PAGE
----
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In his second novel, Johnson (Hold It ’Til It Hurts) delivers a funny and tragic coming-of-age story that spares no one its satirical eye. D’aron Little May Davenport, a misfit in his small Georgia town, enrolls at UC Berkeley to get as far away from home as he can. His new roommate, Louis Chang, is an irrepressible fellow completely at home in California, whose fearless determination to be a stand-up comedian offers a “refreshing antidote to the somber, tense mood sweeping campus.” Soon they meet Candice, a pretty white Iowan with hair that “glowed like butter on burned toast,” and Charlie, a black prep school kid, while they are all being scolded for supposed insensitivity at a dorm party. They quickly become close and call themselves the “4 Little Indians.” When D’aron mentions that Braggsville has an annual Civil War reenactment in their American history class, Candice and Louis persuade the group to stage a “performative intervention” over spring break. This is D’aron’s story, told from his perspective, but there’s a secondary voice, an impish interloper, challenging D’aron and the reader to delve deeper, asking again and again, “Por qué?” Johnson’s prose has a sketched-out and dreamlike quality, a private shorthand that adds to the feeling of intimacy, an apt trick when dealing with subject matter like race and class. This ambitious novel stumbles when it departs from its central story, which should be enough: young people clumsily wielding their new tools of critical theory to impress themselves and each other, without fully understanding the effects of their actions. (Feb.)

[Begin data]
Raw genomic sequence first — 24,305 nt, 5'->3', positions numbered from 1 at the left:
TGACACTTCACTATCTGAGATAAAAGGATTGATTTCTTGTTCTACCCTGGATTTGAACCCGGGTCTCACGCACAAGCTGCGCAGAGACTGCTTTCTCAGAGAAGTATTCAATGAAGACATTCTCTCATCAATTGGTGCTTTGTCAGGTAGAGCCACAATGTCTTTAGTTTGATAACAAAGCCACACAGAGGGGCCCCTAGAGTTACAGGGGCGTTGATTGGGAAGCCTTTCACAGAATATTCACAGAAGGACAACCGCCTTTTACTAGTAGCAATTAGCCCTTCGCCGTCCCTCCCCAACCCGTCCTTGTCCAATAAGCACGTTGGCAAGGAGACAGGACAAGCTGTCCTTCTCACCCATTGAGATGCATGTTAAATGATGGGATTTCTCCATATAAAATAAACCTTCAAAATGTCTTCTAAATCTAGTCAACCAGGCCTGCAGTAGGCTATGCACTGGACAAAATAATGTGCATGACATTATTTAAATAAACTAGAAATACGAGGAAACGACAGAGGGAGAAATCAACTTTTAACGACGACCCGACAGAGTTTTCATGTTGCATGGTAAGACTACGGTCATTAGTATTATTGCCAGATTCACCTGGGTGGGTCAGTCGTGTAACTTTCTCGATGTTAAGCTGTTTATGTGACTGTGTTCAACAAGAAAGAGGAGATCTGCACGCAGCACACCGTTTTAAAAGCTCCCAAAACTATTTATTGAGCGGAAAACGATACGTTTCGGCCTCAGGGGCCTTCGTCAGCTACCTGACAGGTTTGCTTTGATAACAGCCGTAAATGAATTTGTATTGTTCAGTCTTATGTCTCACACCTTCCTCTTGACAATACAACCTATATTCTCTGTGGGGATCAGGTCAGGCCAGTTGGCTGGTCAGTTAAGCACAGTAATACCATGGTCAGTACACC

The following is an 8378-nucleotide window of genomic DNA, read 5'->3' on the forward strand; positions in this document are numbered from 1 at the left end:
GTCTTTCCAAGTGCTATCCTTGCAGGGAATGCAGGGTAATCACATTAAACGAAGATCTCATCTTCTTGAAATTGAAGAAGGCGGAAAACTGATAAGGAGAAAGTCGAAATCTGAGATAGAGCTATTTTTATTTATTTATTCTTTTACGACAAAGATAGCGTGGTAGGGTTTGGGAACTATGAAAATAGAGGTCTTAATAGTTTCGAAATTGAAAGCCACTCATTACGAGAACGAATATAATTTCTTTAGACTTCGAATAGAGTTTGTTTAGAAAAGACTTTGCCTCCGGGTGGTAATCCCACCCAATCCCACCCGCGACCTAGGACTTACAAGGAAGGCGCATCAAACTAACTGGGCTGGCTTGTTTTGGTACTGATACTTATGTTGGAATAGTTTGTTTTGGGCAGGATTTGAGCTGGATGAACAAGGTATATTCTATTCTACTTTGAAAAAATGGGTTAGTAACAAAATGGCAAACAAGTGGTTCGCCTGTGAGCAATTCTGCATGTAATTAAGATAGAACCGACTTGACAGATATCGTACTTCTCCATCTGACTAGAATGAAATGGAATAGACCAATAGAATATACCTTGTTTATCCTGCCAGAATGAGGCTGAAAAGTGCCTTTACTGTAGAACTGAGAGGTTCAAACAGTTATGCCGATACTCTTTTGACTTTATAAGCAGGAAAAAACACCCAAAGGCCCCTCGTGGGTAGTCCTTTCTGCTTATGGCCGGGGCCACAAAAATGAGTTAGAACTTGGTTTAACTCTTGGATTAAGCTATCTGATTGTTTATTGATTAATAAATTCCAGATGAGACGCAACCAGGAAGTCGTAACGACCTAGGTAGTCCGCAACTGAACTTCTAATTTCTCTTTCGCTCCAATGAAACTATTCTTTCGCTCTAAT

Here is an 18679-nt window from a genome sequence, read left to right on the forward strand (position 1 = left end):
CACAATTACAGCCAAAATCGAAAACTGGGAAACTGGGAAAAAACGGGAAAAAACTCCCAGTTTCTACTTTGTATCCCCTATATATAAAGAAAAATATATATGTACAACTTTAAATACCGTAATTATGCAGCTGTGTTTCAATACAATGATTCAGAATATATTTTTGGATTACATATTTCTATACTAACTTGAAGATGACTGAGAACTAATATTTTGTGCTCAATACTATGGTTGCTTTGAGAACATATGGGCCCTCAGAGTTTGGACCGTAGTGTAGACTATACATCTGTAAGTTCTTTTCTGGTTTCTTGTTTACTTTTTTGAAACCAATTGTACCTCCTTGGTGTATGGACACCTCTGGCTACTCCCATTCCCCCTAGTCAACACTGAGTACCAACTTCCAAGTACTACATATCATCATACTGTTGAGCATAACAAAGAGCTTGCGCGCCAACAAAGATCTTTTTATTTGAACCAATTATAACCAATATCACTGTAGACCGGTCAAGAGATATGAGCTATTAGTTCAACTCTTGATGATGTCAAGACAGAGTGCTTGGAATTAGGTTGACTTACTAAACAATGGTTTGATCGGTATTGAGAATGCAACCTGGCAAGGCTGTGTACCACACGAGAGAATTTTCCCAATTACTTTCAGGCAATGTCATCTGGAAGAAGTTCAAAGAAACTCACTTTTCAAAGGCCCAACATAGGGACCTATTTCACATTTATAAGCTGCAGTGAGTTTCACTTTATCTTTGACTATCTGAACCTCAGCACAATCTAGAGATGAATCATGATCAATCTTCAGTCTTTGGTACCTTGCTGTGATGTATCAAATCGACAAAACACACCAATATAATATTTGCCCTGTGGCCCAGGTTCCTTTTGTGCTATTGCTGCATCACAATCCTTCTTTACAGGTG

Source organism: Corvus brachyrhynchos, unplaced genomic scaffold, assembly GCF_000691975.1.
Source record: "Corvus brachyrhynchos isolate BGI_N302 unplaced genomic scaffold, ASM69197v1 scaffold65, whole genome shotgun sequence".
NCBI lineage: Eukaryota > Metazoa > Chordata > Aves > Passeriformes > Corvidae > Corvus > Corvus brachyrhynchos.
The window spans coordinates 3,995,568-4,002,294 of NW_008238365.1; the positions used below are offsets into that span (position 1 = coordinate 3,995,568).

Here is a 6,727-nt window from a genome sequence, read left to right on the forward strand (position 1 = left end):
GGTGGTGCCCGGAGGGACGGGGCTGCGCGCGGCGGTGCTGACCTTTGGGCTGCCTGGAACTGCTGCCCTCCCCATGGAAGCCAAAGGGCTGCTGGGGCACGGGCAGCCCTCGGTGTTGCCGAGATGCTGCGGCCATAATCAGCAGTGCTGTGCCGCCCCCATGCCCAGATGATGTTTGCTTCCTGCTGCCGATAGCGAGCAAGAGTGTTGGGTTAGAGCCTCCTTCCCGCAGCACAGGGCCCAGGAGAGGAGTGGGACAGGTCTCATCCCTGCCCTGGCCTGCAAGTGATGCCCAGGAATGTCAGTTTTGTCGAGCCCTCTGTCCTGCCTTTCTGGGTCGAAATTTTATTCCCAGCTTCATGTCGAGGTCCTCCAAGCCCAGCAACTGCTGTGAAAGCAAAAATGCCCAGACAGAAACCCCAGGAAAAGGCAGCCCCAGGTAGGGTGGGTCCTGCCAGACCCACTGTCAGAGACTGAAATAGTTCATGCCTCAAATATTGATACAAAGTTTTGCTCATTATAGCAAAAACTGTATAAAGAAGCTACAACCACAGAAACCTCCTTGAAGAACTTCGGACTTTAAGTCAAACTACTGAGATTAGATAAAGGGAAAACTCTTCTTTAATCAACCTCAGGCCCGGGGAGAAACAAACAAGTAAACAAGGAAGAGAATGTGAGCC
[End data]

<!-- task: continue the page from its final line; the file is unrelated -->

Reviewed on 10/24/2014 | Details & Permalink

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Outline

Rachel Cusk. Farrar, Straus and Giroux, $26 (256p) ISBN 978-0-374-22834-7